An article entitled, "An inauspicious beginning for Salazar," in which Mike Littwin of the Rocky Mountain News provides comment on Colorado's new Democratic Senator, Ken Salazar's, unabashed, televised, before-the-confirmation-committee, support of Alberto Gonzales becasue, well, because he's Latino and has struggled mightily to get where he's at. And, that he has. And, God Bless Gonzales for overcoming all of the things he had to overcome to become the Attorney General designate. But, as Littwin notes -- after providing a litany of scary, scary descriptions of Gonzales and his perception of Geneva Convention protections of prisoners and the President's ability to ignore Congressional legislation -- Littwin notes:
Or to testimony from Adm. John Hutson, a former Navy judge advocate general, that "the prisoners' abuses that we've seen . . . found their genesis in the decision to get cute with the Geneva Conventions."
But if he was too cute for the admiral, he wasn't too cute for Salazar, who told me Friday - after returning to Colorado in his first homecoming as a U.S. senator - he had no qualms about introducing Gonzales, although he hadn't yet committed to voting for him.
Neocon pundits are suggesting that Ol' Ken's crossing over the isle to support Gonzales was smart. I'm thinking it was, at least, naive and, at most, irresponsibly glib.
Littwin also wonders about the politics of the whole thing. Who better (in Karl Rove's eyes) to sit in a chair before the confirmation committee in support of the Gonzales nomination than a newly-elected Latino Senator who happens, JUST HAPPENS, to be (perhaps titularly) a Democrat.
Thursday, January 06, 2005
Let me just suggest to ol' Dubya that maybe, just maybe Iraq was a FUCKING MISTAKE!
This from the Washington Post this morning, explains the virtual devastation of the Army Reserves by the poor planning and stupidity with which Dubya and Don went to "war" with the SPC (small penis complex) hubris-encased jingoism, "Bring 'em on!"
AlterNet provided an excellent piece on the immense debacle Iraq has become, which reads, in part:
"The war is wrong, and most Americans know it. Unlike terrorism or the culture wars, Iraq is the one issue where progressives have successfully put the Bush administration on the defensive. The progressive voices have been powerful and compelling, standing steadfastly for compassion in the face of violence, whether speaking out on behalf of under-equipped soldiers or malnourished Iraqi children. Iraq may not have been enough reason for the American public to punish the Republicans in 2004, but all of Karl Rove's machinations are not going to make this political time bomb go away. A Washington Post poll conducted in December marked the first time when a decisive majority – 56 percent – of Americans have come to the conclusion that war is simply "not worth fighting." More importantly, a full 70 percent now believe that any gains to U.S. security from Saddam Hussein's departure have come at an "unacceptable" cost in military casualties. The survey also identifies a dangerous trend for the administration: support for the occupation is steadily shrinking to die-hard Republicans, while self-identified independents are becoming as skeptical as Democrats about the current Iraq policy."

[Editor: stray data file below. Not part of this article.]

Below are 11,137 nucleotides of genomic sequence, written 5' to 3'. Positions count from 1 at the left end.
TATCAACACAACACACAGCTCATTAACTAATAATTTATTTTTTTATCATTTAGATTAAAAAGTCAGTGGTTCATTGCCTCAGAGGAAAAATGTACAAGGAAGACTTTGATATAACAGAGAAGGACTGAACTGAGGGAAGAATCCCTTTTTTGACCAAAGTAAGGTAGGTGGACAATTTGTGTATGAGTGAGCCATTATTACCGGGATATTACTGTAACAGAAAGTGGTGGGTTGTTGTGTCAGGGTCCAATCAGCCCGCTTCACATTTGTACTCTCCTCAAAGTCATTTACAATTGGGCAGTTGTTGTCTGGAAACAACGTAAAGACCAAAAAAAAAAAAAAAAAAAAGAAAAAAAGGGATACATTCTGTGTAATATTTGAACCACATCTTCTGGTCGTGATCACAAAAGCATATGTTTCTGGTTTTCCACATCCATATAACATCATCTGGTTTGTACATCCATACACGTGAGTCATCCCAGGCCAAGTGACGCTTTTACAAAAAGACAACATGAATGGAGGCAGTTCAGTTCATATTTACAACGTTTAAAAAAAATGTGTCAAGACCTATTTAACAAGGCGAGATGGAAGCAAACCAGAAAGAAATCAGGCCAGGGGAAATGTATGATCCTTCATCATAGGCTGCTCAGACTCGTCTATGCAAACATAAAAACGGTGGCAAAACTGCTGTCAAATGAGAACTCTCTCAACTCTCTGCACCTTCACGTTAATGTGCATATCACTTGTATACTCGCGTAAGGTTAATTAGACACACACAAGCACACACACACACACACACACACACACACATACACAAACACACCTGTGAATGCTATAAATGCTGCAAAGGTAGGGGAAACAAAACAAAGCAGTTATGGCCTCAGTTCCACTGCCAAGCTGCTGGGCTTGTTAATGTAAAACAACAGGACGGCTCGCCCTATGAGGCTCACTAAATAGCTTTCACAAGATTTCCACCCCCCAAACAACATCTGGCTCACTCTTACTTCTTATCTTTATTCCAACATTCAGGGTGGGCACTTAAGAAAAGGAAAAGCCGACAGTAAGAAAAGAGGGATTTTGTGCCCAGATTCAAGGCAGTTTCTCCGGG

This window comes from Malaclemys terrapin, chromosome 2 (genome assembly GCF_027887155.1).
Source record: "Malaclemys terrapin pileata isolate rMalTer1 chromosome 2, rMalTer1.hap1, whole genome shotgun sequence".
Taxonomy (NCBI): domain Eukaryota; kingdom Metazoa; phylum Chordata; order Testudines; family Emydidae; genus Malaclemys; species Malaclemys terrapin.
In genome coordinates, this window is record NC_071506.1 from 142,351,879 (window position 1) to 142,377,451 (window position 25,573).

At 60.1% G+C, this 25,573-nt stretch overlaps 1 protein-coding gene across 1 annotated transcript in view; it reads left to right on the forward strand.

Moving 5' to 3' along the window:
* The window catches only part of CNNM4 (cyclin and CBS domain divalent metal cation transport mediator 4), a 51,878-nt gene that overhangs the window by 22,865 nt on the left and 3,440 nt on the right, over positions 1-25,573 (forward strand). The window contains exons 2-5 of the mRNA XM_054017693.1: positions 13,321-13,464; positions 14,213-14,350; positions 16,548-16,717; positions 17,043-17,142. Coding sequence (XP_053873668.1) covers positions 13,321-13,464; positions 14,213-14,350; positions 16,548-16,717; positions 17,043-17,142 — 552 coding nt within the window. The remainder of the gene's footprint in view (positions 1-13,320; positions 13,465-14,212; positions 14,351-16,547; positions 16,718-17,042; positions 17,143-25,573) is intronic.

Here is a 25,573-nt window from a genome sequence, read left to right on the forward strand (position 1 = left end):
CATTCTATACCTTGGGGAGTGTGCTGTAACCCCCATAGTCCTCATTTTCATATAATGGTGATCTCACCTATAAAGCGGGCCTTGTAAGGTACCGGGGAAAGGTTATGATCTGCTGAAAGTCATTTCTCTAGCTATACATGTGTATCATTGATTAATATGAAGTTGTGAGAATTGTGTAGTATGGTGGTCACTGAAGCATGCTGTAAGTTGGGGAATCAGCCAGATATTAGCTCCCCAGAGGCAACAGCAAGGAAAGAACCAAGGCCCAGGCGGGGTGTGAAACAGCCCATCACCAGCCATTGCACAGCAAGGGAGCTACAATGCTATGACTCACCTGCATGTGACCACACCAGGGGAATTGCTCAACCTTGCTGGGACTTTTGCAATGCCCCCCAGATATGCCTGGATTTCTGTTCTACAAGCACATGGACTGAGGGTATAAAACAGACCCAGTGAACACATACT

And, what about Dubya's dream of democracy for Iraq? Well, this from AlterNet pretty much explains that democracy in Iraq just ain't on the horizon, ya'll. It reads, in part:
"The Americans have set this up in such a way that a lot is at stake after this election,'' says Juan Cole, a professor of Middle Eastern history at the University of Michigan. "If the Sunnis are grossly underrepresented in this constitutional constituent assembly, it will be set up for a guerrilla war that lasts for decades."
And, from the New York Times comes the ultimate fantasy: "Because Mr. Bush insists that Iraqis are now fully in control of their own country, White House officials say, the president has to move cautiously so as to not appear to be interfering in Iraq's internal politics."
This from California's Governor: "All of a sudden, we see riots, we see protests, we see people clashing. The next thing we know, there is injured or there is dead people. We don't want to get to that extent." -California Gov. Arnold Schwarzenegger, on the dangers posed by gay marriage.